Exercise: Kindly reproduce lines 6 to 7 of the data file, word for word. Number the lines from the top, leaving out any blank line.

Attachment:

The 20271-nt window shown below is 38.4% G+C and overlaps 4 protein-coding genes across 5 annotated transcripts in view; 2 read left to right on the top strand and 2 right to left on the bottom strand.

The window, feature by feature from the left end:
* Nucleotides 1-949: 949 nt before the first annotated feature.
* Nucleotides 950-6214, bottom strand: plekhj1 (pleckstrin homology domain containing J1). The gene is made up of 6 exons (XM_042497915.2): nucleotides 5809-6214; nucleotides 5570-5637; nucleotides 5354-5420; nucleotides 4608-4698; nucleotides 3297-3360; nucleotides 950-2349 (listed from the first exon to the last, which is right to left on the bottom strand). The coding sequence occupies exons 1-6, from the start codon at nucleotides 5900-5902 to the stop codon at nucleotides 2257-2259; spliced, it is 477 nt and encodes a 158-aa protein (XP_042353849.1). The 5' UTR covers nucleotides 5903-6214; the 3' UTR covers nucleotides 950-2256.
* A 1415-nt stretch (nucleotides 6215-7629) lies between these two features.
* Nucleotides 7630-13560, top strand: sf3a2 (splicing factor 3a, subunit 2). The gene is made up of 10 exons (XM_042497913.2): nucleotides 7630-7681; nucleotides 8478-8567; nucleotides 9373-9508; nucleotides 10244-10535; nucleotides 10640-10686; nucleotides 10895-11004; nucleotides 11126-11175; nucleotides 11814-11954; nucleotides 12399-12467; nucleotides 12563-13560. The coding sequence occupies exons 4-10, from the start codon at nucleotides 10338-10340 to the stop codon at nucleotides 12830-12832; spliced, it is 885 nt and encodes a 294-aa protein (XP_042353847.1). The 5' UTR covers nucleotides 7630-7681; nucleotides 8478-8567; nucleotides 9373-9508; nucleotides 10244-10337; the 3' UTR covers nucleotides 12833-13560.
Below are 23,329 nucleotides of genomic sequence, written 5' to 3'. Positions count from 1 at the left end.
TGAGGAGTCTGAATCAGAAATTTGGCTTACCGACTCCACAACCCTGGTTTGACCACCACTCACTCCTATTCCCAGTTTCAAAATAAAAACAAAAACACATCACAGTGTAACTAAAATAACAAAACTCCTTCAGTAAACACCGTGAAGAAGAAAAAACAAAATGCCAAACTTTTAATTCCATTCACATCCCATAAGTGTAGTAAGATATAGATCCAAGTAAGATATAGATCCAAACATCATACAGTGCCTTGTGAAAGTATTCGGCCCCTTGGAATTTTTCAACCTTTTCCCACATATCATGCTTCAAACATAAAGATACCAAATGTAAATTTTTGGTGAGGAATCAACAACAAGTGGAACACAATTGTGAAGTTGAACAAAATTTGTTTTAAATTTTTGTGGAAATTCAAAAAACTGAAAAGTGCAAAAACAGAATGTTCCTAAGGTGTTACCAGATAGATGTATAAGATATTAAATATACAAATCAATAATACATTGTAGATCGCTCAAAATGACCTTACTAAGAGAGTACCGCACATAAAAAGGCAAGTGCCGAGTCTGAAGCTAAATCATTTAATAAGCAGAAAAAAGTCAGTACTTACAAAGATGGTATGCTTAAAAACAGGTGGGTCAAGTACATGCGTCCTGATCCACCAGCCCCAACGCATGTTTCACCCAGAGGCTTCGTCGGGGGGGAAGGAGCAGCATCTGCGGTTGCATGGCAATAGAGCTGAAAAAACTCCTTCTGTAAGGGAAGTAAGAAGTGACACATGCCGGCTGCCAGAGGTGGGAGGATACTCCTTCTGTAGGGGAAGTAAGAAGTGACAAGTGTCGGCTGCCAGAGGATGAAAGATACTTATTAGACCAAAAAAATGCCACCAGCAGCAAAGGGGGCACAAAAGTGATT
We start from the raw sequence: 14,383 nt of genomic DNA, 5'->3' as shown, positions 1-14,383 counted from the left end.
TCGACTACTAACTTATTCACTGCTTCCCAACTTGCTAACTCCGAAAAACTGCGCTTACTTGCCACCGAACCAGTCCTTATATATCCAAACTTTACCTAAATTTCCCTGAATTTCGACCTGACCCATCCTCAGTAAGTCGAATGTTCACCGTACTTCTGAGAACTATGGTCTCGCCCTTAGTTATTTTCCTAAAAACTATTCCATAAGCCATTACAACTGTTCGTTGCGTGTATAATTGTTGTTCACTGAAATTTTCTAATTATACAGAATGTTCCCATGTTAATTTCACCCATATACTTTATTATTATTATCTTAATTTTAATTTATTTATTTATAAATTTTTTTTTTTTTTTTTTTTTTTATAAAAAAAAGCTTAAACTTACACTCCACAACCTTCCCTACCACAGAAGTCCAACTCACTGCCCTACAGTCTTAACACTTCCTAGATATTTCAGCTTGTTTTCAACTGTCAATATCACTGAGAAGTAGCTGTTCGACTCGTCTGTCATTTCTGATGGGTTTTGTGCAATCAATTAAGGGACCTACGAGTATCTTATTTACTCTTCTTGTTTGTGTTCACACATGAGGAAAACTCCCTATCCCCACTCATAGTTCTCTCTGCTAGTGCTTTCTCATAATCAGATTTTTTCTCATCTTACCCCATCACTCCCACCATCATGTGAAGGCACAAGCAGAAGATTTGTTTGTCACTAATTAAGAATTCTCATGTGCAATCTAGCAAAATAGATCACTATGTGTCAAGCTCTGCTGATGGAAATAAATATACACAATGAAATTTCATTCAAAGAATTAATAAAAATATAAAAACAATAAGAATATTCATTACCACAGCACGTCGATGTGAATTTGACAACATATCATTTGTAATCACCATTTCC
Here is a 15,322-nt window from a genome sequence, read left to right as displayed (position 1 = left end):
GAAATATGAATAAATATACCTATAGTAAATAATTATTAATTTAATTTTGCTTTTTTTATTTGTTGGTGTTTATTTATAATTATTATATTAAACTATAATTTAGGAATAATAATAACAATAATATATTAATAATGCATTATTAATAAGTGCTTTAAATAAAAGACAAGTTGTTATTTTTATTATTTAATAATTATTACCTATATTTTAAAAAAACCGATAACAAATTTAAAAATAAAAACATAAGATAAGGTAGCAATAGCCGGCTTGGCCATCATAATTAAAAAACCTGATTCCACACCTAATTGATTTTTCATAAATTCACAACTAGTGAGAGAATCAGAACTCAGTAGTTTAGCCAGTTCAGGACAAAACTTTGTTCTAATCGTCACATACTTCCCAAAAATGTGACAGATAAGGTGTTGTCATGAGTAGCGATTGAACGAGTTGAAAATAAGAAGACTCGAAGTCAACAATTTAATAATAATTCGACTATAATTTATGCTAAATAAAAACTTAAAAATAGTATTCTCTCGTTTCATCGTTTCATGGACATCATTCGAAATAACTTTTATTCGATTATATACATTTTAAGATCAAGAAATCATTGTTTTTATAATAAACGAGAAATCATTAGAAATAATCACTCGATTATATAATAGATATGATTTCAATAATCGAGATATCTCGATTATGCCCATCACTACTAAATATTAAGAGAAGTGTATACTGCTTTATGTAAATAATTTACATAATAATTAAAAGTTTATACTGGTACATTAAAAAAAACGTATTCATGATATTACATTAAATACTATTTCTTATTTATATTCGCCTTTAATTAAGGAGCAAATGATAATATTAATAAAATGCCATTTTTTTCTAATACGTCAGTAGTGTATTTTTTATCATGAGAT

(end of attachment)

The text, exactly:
* Nucleotides 7630-13560, top strand: sf3a2 (splicing factor 3a, subunit 2). The gene is made up of 10 exons (XM_042497913.2): nucleotides 7630-7681; nucleotides 8478-8567; nucleotides 9373-9508; nucleotides 10244-10535; nucleotides 10640-10686; nucleotides 10895-11004; nucleotides 11126-11175; nucleotides 11814-11954; nucleotides 12399-12467; nucleotides 12563-13560. The coding sequence occupies exons 4-10, from the start codon at nucleotides 10338-10340 to the stop codon at nucleotides 12830-12832; spliced, it is 885 nt and encodes a 294-aa protein (XP_042353847.1). The 5' UTR covers nucleotides 7630-7681; nucleotides 8478-8567; nucleotides 9373-9508; nucleotides 10244-10337; the 3' UTR covers nucleotides 12833-13560.
Below are 23,329 nucleotides of genomic sequence, written 5' to 3'. Positions count from 1 at the left end.